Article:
Behind the Crowned Statue is the Esplanade, a large open walk away which is used for the processions.
The Basilica of St. Pius X, known as the Underground Basilica, is the largest and most controversial of the Domain’s churches. It was designed by the architect Pierre Vago and completed in 1958 in anticipation of the enormous crowds expected in Lourdes for the centenary of the Apparitions. A modern, concrete building, it is almost entirely underground (part of the building lies beneath the Boulevard Père Rémi Sempé above). When full it can accommodate 25,000 worshippers.
Feast Day - 11th February
The liturgical feast of Our Lady of Lourdes was established for 11th February, approved by Pope Leo XIII, and first granted to the Diocese of Tarbes in the year 1890. Less than twenty years later, on November 13, 1907, his successor, Pope St. Pius X proclaimed that it be observed throughout the universal Church.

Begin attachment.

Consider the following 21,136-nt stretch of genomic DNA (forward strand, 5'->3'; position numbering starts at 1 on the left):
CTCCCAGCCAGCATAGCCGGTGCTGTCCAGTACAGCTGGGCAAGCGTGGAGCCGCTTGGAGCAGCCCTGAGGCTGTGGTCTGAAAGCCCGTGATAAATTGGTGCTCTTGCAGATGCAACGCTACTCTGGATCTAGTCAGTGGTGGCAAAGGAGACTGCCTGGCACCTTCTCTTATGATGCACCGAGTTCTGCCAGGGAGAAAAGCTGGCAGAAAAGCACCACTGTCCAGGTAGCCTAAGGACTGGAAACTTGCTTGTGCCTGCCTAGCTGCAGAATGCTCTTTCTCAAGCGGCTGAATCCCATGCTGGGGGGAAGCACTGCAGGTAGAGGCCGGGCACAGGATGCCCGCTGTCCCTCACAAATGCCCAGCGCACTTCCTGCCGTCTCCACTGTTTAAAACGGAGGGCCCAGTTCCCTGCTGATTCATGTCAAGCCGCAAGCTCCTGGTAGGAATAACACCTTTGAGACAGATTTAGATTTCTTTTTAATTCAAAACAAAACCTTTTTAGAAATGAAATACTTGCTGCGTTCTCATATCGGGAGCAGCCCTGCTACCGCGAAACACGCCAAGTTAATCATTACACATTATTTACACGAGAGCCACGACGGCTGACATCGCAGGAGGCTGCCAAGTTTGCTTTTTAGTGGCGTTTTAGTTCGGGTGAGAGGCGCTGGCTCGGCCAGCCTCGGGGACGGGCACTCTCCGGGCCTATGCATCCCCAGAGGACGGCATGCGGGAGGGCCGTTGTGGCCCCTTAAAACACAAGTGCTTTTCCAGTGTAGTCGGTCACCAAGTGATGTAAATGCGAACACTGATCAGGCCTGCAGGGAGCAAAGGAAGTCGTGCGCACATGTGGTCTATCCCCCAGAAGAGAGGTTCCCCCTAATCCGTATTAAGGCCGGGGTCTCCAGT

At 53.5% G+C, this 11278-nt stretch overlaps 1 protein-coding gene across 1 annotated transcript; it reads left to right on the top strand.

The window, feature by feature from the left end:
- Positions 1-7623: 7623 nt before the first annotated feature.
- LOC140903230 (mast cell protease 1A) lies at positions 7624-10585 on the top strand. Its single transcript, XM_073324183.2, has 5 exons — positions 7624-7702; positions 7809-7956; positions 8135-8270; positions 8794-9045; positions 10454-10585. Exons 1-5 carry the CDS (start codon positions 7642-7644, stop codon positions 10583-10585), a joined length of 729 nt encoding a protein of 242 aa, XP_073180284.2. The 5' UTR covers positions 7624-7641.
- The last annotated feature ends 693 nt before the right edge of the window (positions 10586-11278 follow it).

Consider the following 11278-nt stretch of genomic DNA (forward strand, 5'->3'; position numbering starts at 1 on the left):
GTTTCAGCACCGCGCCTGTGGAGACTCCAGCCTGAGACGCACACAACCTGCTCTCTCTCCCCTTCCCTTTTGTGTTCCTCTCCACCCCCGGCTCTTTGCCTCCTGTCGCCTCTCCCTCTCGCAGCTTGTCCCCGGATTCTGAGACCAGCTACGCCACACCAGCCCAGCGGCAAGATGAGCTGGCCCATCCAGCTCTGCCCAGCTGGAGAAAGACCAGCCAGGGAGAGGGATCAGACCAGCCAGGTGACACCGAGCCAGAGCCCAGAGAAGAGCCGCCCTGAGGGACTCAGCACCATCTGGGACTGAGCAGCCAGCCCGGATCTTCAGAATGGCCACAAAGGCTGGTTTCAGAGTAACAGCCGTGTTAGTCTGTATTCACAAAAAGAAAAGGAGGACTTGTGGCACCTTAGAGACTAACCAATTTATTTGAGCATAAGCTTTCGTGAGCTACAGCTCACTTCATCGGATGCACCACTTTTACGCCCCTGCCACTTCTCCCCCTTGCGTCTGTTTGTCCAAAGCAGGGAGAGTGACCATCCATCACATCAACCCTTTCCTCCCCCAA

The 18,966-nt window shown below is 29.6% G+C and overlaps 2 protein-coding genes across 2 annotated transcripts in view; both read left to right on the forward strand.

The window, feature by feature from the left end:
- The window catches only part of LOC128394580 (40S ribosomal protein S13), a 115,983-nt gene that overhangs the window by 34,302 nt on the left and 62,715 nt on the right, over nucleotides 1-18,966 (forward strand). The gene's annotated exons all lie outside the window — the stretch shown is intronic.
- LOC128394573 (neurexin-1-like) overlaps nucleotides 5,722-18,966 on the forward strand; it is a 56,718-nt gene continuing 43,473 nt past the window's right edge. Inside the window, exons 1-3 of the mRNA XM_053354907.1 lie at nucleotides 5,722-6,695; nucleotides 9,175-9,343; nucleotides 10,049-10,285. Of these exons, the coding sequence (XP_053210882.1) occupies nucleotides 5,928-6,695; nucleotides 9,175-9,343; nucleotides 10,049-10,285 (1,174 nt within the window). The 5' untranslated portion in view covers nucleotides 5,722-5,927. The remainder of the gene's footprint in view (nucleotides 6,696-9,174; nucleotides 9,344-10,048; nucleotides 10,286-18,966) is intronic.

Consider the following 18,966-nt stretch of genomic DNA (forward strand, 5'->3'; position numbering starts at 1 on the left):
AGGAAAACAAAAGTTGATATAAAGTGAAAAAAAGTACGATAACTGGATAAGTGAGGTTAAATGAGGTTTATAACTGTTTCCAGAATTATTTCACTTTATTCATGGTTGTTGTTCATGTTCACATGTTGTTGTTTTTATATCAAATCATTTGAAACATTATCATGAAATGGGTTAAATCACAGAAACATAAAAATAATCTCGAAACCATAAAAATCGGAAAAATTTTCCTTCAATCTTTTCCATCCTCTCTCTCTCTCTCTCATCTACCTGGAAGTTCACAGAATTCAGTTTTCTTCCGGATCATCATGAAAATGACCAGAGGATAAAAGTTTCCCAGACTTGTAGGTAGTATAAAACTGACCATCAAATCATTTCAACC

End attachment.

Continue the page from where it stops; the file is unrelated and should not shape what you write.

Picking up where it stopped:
Church Visiting Time
1 Avenue Mgr Théas,
65108 Lourdes, France.
Tel : +33 5 62 42 78 78
How to reach the Sanctuary
Tarbes–Lourdes–Pyrénées Airport (Tarbes (LDE) Airport) in southwest of Tarbes in the Hautes-Pyrénées département of France is the nearby Airport to the Sanctuary.
The Gare de Lourdes Railway Station in Lourdes, Occitanie, France is the nearby Train Station to the Sanctuary.